Letters to the editor

Mark Peterson/Redux; QuickHoney; Chris Graythen/Getty Images


The Most-Responded-to Articles of 2009:

“The Case Against Breast-Feeding”
Hanna Rosin, April
“How American Health Care Killed
My Father”

David Goldhill, September
“The End of White America”
Hua Hsu, January/February
“Dear President Bush”
Andrew Sullivan, October
“Let’s Call the Whole Thing Off”
Sandra Tsing Loh, July/August

Also See:

The Most-Read Articles of 2009
An annotated list
The Flu-Shot Debate

“Shots in the Dark,” by Shannon Brownlee and Jeanne Lenzer (November Atlantic), is a danger to public health and a disservice to readers. I’m confident that Dr. Tom Jefferson was selectively quoted. His own published article concludes that in young adults the efficacy of vaccine against flu is 80 percent when the strains in the vaccine are well matched with the circulating virus. The H1N1 vaccine is well matched with the epidemic virus, and it is precisely children and young adults in whom the virus is causing disease and death.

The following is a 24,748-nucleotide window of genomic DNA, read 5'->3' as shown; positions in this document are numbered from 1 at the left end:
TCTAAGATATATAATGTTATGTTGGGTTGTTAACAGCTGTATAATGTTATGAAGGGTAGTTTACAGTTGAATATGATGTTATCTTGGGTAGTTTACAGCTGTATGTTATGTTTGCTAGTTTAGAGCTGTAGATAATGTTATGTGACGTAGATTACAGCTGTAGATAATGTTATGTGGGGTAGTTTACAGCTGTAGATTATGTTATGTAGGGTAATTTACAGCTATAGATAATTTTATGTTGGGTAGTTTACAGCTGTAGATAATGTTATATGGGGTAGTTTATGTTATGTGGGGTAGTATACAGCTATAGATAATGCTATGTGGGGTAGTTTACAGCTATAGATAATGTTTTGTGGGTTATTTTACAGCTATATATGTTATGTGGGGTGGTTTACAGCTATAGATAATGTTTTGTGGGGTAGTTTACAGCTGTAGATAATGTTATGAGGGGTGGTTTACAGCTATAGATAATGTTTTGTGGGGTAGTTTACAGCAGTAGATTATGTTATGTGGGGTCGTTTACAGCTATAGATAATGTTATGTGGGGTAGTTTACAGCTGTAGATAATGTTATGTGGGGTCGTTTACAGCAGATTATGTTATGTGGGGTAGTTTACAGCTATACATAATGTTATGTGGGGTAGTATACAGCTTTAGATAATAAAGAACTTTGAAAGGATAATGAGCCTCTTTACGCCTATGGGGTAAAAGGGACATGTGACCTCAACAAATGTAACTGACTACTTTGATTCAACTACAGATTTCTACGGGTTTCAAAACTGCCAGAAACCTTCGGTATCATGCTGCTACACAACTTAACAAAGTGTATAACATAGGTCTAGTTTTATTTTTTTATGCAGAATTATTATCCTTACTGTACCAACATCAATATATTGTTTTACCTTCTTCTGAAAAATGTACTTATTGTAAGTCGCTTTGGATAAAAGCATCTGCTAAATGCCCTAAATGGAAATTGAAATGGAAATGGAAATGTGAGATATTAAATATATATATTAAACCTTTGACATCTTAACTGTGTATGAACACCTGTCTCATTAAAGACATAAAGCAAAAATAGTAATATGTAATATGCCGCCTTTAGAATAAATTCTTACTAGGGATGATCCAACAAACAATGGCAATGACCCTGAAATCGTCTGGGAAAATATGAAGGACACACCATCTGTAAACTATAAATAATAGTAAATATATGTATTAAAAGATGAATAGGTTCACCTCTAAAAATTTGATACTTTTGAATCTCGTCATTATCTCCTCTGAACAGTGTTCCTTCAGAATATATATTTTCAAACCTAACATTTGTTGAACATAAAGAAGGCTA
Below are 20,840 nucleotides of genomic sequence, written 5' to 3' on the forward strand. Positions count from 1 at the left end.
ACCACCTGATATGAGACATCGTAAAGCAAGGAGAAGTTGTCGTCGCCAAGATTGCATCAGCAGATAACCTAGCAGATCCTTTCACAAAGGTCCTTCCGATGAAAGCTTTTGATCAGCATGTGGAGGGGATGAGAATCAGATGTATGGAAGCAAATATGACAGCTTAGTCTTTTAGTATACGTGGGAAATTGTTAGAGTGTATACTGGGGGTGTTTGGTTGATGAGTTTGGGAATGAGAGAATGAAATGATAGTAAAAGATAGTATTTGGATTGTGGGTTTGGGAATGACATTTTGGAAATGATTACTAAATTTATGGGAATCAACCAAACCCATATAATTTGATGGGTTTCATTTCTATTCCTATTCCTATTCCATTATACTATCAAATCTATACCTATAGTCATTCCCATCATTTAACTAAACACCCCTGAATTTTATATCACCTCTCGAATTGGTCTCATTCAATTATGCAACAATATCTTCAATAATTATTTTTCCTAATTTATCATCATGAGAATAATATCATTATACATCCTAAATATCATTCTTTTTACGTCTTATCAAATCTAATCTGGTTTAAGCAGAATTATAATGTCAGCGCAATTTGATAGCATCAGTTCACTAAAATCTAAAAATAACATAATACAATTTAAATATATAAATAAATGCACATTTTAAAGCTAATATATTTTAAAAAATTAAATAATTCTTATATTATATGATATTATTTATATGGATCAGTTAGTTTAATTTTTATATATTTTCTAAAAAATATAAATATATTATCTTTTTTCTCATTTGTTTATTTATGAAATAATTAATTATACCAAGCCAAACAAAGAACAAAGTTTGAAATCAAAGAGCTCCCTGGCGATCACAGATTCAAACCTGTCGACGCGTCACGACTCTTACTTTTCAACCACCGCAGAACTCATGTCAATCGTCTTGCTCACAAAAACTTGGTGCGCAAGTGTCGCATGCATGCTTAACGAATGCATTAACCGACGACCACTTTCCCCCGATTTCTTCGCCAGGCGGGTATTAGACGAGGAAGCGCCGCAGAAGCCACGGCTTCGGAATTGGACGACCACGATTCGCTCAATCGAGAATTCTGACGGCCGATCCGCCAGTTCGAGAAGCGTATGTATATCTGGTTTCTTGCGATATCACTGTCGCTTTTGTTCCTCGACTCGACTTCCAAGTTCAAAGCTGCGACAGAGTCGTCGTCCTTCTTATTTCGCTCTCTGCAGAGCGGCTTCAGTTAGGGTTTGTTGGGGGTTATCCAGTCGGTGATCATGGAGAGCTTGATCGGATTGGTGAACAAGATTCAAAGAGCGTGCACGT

Everyone in public health knows that, owing to senescence of the immune system, influenza and other vaccines are less effective in the old than in the young. However, another published analysis by Dr. Jefferson states that in homes for the elderly, flu vaccine reduces pneumonia by 46 percent and death by 42 percent, whereas in the elderly living in the general community it prevents 26 percent of hospital admissions for pneumonia and reduces mortality from all causes by 47 percent.

Your readers should ignore the inaccurate advice in the article and take advantage of vaccination.

Stanley A. Plotkin, M.D.
Emeritus Professor of Pediatrics